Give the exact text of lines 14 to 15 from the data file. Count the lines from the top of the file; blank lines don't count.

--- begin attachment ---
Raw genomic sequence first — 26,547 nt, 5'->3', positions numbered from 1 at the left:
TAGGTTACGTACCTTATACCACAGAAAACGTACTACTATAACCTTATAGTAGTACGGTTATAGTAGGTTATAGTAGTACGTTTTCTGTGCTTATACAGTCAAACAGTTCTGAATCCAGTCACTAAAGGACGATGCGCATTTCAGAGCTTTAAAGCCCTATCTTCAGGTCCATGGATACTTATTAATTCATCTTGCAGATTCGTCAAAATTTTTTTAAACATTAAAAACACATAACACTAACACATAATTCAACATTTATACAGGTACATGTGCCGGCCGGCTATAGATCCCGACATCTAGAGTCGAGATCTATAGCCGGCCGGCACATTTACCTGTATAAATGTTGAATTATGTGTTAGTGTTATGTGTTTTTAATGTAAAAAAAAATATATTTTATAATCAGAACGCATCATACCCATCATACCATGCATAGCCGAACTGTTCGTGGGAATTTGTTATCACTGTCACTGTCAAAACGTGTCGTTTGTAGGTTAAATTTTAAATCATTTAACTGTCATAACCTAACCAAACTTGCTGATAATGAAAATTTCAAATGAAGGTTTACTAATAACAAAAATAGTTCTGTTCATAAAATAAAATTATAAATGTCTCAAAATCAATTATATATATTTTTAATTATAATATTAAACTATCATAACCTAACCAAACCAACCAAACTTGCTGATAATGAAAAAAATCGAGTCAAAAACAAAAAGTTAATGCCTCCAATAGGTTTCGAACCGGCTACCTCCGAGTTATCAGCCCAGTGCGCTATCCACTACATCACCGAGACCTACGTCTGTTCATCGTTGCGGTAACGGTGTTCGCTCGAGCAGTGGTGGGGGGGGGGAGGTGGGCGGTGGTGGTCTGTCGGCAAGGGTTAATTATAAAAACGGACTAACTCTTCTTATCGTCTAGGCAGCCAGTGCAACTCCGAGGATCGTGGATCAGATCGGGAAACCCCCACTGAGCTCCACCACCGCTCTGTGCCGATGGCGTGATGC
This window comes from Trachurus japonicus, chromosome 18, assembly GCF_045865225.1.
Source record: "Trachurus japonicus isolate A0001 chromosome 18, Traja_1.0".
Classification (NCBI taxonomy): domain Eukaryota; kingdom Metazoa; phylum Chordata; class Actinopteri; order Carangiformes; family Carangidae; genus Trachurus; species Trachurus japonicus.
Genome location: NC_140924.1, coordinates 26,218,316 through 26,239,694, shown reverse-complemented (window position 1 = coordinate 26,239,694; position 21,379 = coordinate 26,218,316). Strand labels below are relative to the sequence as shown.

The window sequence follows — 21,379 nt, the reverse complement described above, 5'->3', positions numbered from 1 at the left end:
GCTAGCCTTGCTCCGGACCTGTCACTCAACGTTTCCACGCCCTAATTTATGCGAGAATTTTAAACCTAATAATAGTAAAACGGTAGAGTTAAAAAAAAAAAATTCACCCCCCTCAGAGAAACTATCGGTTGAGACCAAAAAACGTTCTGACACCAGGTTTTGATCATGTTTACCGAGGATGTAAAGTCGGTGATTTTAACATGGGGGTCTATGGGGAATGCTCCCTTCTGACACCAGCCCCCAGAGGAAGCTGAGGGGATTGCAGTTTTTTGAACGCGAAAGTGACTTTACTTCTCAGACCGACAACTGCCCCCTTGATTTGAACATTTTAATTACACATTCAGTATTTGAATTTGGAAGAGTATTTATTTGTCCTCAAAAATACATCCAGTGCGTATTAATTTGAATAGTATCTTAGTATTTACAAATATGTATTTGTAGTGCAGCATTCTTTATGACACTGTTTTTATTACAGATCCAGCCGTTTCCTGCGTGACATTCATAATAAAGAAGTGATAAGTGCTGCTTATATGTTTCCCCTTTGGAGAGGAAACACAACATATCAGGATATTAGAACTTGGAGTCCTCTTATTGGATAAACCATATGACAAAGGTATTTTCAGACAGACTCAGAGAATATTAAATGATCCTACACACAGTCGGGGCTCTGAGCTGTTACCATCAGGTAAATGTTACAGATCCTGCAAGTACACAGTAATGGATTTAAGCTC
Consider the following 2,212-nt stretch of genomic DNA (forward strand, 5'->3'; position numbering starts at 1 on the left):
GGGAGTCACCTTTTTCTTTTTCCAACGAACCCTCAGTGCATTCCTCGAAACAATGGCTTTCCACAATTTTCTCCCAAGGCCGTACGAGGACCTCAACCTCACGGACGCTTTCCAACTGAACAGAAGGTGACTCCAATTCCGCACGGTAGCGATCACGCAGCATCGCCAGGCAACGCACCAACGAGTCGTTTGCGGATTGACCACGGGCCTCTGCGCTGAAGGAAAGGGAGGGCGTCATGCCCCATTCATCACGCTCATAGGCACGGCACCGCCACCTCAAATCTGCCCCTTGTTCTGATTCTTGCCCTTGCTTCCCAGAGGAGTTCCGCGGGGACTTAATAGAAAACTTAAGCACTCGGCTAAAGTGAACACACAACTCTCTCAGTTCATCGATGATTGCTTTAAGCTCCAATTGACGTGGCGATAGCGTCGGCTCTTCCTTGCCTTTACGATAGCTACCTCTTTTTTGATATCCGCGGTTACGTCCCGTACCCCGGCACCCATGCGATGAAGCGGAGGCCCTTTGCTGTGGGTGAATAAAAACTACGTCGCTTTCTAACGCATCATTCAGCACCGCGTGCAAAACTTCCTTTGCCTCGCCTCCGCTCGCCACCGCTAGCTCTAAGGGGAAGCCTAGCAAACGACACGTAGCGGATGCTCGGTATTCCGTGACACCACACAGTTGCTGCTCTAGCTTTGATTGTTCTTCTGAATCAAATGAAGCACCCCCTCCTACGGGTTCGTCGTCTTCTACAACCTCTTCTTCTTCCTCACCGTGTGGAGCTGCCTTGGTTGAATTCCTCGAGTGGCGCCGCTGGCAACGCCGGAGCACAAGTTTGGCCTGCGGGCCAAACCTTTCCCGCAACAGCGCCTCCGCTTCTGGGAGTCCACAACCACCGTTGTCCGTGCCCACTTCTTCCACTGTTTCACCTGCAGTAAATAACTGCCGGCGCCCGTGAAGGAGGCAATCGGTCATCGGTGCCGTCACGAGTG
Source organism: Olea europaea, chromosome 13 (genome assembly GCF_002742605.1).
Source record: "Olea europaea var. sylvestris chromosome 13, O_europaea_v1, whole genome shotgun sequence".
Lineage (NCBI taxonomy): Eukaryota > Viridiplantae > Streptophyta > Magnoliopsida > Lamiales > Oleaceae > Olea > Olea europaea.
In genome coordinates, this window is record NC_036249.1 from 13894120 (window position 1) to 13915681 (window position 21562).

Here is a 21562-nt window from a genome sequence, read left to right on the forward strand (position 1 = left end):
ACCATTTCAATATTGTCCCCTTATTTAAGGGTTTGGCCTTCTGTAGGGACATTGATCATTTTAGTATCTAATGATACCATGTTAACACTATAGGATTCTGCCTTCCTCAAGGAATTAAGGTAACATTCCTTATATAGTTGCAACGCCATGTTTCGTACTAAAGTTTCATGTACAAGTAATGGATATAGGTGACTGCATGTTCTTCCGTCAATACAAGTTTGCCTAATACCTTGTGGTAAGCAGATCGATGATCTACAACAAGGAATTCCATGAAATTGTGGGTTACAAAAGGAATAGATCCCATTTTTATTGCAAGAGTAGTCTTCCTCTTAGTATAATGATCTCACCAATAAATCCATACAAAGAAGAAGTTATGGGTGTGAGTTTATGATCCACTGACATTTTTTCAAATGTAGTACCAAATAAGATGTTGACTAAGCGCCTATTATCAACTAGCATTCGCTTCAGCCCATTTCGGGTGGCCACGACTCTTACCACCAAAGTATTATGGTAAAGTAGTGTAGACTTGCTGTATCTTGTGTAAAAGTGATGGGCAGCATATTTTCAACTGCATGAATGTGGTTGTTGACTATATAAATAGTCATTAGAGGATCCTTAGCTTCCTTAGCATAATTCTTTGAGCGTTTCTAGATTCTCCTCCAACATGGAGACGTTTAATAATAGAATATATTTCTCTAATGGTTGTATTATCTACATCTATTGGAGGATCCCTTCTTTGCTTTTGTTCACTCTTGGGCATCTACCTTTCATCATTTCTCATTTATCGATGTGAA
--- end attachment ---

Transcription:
In genome coordinates, this window is record NC_036249.1 from 13894120 (window position 1) to 13915681 (window position 21562).

Here is a 21562-nt window from a genome sequence, read left to right on the forward strand (position 1 = left end):